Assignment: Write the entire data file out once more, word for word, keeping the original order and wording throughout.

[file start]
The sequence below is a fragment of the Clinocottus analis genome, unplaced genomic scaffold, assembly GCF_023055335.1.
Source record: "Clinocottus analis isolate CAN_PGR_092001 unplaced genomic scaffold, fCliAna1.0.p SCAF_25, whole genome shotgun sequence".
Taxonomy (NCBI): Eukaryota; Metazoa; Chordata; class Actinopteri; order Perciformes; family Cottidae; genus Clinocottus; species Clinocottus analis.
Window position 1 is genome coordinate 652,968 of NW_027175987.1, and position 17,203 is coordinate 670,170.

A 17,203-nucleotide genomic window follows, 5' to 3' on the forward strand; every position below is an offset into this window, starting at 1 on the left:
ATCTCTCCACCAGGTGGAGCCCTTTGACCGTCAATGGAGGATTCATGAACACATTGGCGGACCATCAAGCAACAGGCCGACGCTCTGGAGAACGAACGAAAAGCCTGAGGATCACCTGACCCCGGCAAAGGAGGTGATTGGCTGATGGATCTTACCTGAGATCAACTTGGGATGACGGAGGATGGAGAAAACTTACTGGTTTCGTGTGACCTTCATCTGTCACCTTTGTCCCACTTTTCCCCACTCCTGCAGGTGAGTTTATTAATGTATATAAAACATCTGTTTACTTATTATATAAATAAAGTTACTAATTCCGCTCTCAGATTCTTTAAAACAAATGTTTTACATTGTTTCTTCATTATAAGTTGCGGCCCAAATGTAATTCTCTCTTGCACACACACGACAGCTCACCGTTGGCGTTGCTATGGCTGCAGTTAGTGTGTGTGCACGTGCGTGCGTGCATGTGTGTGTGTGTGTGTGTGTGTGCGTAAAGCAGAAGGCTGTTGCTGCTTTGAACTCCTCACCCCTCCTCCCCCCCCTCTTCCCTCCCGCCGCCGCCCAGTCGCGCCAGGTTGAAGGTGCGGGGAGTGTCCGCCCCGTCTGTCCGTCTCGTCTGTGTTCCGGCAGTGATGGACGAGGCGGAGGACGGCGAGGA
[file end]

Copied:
The sequence below is a fragment of the Clinocottus analis genome, unplaced genomic scaffold, assembly GCF_023055335.1.
Source record: "Clinocottus analis isolate CAN_PGR_092001 unplaced genomic scaffold, fCliAna1.0.p SCAF_25, whole genome shotgun sequence".
Taxonomy (NCBI): Eukaryota; Metazoa; Chordata; class Actinopteri; order Perciformes; family Cottidae; genus Clinocottus; species Clinocottus analis.
Window position 1 is genome coordinate 652,968 of NW_027175987.1, and position 17,203 is coordinate 670,170.

A 17,203-nucleotide genomic window follows, 5' to 3' on the forward strand; every position below is an offset into this window, starting at 1 on the left:
ATCTCTCCACCAGGTGGAGCCCTTTGACCGTCAATGGAGGATTCATGAACACATTGGCGGACCATCAAGCAACAGGCCGACGCTCTGGAGAACGAACGAAAAGCCTGAGGATCACCTGACCCCGGCAAAGGAGGTGATTGGCTGATGGATCTTACCTGAGATCAACTTGGGATGACGGAGGATGGAGAAAACTTACTGGTTTCGTGTGACCTTCATCTGTCACCTTTGTCCCACTTTTCCCCACTCCTGCAGGTGAGTTTATTAATGTATATAAAACATCTGTTTACTTATTATATAAATAAAGTTACTAATTCCGCTCTCAGATTCTTTAAAACAAATGTTTTACATTGTTTCTTCATTATAAGTTGCGGCCCAAATGTAATTCTCTCTTGCACACACACGACAGCTCACCGTTGGCGTTGCTATGGCTGCAGTTAGTGTGTGTGCACGTGCGTGCGTGCATGTGTGTGTGTGTGTGTGTGTGTGCGTAAAGCAGAAGGCTGTTGCTGCTTTGAACTCCTCACCCCTCCTCCCCCCCCTCTTCCCTCCCGCCGCCGCCCAGTCGCGCCAGGTTGAAGGTGCGGGGAGTGTCCGCCCCGTCTGTCCGTCTCGTCTGTGTTCCGGCAGTGATGGACGAGGCGGAGGACGGCGAGGA